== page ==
It all began with a simple message. An Iranian internet user was trying to connect to Google using the Chrome browser. Strangely enough, his browser flashed a message telling him that the security certificate he was using to access Google was not theirs. The user went to Google’s help forums to follow up on this and an investigation followed which uncovered a secretive, but highly explosive plot: a security firm in the Netherlands, DigiNotar, had seemingly provided a certificate to “someone” in Iran that allowed access to all secure traffic over Google within Iran.
People in Iran connecting to Google had their traffic diverted. It has always been possible to divert internet traffic sent over unsecured lines (http:// instead of https://). Diverting secure traffic without anyone noticing required access to a security certificate. Because someone in Iran had managed to get security certificate in Google’s name, it took nearly two months for the breach to be discovered.
There are two ways this certificate could have been obtained. Someone could have contacted the DigiNotar sales team and purchased it by simply impersonating a Google employee. Or their site was hacked and the certificate was forged. Either way points to a breach of security at the company. If it was sold to someone other than a Google representative it means that there were not enough procedures in place to verify the identity of requestors. If the site had been hacked, DigiNotar has serious issues with their internet infrastructure.
Security bloggers are reporting that the site may have been hacked earlier, in 2009. Screenshots of hacked pages are being shared via the internet. The links to those pages were available as recently as the morning (in Europe) of August 30th.
These types of security breaches are known as Man in the Middle (MITM). When secured information is sent over the internet both parties, the sender and the requestor, have the keys necessary to send the message safely. So, as the sender, you have one piece of information that authenitcates your identity and the identity of the receiver. The receiver also has a piece of information that tells the sender, “Yes, I am who you think I am.” In order to divert this, a “man in the middle” must have a way of appearing as both the receiver and the sender. As such, he can change the messages from either party. Here’s an example of MITM in a real world sense:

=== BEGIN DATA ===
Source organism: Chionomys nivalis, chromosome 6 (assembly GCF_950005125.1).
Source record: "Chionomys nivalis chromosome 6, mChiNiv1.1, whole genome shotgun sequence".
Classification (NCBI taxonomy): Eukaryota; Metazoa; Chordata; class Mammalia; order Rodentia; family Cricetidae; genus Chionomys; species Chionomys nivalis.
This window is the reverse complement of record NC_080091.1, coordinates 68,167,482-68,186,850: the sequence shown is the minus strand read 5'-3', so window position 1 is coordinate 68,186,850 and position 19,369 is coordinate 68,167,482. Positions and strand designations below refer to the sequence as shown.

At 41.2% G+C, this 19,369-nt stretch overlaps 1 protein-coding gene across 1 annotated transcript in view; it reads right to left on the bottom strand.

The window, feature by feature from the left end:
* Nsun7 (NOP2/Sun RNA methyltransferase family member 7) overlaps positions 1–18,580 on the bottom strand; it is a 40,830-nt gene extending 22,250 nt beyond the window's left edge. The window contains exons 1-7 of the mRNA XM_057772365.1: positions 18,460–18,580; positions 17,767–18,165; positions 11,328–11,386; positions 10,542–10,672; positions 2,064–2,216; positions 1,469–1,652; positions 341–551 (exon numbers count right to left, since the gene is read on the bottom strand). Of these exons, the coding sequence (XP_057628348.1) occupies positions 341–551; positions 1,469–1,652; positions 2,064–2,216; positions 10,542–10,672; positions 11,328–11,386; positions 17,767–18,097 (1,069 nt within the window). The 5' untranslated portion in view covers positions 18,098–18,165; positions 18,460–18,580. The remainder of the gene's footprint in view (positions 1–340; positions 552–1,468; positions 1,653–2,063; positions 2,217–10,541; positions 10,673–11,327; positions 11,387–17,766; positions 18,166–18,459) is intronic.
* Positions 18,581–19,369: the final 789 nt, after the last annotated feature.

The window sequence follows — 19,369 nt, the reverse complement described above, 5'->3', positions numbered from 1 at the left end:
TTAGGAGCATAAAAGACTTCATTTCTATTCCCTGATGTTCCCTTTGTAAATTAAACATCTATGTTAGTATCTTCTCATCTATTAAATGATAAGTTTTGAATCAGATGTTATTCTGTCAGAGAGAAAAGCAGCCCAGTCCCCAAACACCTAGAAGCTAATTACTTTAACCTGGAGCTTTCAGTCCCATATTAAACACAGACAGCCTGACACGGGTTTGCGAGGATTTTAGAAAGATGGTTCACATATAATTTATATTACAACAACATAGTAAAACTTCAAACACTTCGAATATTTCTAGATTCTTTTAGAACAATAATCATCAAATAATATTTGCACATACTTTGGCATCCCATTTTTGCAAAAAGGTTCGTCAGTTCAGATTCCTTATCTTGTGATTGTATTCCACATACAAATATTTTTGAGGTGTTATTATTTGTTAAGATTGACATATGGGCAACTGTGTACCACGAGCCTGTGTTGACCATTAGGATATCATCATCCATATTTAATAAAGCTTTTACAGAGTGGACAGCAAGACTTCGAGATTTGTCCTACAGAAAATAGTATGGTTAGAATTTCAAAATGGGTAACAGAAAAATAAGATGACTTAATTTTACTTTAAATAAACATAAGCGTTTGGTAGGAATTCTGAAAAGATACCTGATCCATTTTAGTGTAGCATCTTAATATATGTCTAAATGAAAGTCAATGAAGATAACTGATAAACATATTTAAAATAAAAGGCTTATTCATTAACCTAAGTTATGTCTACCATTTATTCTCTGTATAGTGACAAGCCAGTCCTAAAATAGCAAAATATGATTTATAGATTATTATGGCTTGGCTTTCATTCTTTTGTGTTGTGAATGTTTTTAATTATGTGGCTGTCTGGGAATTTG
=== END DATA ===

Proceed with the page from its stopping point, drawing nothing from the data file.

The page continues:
Suppose you want to send mail to your brother. But an enemy somehow manages to get credentials of a postman and bribes or coerces his way into becoming the postman that takes your mail to your brother and brings his reply back. Now when you put mail in the mailbox, he will discard your mail and instead, write a mail himself and take that to your brother as if you had written it. Then, when your brother writes a reply to your mail, the postman picks that one up, discards it and writes a totally different reply and brings it back to you.
The result is that neither you nor your brother are able to communicate what you wish to communicate to each other if the enemy wishes to alter your message. Worse, even if he doesn’t, any secret that you sent, including your addresses and passwords are now the property of the enemy. Now imagine the government of Iran or another government being that postman, reading every message you send over Google…
In order to stop such attacks, Firefox and Chrome are already working on browser updates that do not accept DigiNotar security certificates. This is of special concern in the Netherlands because the Dutch government uses DigiNotar for secure government-citizen transactions.
Man-in-the-Middle attacks have been used by Iran and Syria, among others, in the past to gain access to secure data. Earlier this year the security certificate firm Comodo, also released nine fraudulent security certificates, many of which ended up in Iran.
However, the absolute worst part of all of this is that this has been going for two months. There really is no telling how many people have been targeted inside Iran and how many are about to be targeted. If you live inside Iran, the first thing you can do is download the latest version of Google Chrome or Mozilla Firefox. It’s always a good idea to use Tor or other encryption methods to secure your connection. Using Tor, however, does not guarantee that you will be safe from Man in the Middle Attacks.
Furthermore, use Google’s 2-step verification. Here’s how from Google’s own website with a pictorial guide.
Arseh Sevom is concerned about this and is monitoring the situation closely. We will be updating on this situation regularly and providing our readers with more information. Please subscribe to our feed for regular updates.
Links to more information:
Some speculation on scenarios involving falsely obtained certificates from ComputerWorld
Early response from Mozilla to news that security was compromised
Electronic Frontier Foundation on the vulnerability of Certificate Authorities
Concern in the Netherlands over the security of the Dutch company that provided the certificate (in Dutch)
This post is part of special series of articles focusing on managing your online security and privacy. The complete series can be found in Persian at this link: http://bit.ly/n19Pzk. If you have questions about the internet, privacy, or online security, you can ask our security editor using the form on the website or by emailing: firstname.lastname@example.org.
- Man in Middle Attacks Dangerous in Iran – Part 2
- Was Your Gmail Account Safe?
- Google+ or Minus
- Arseh Sevom’s 2011 Review
- Controlling the Internet by Creating a Parallel Cyber Iran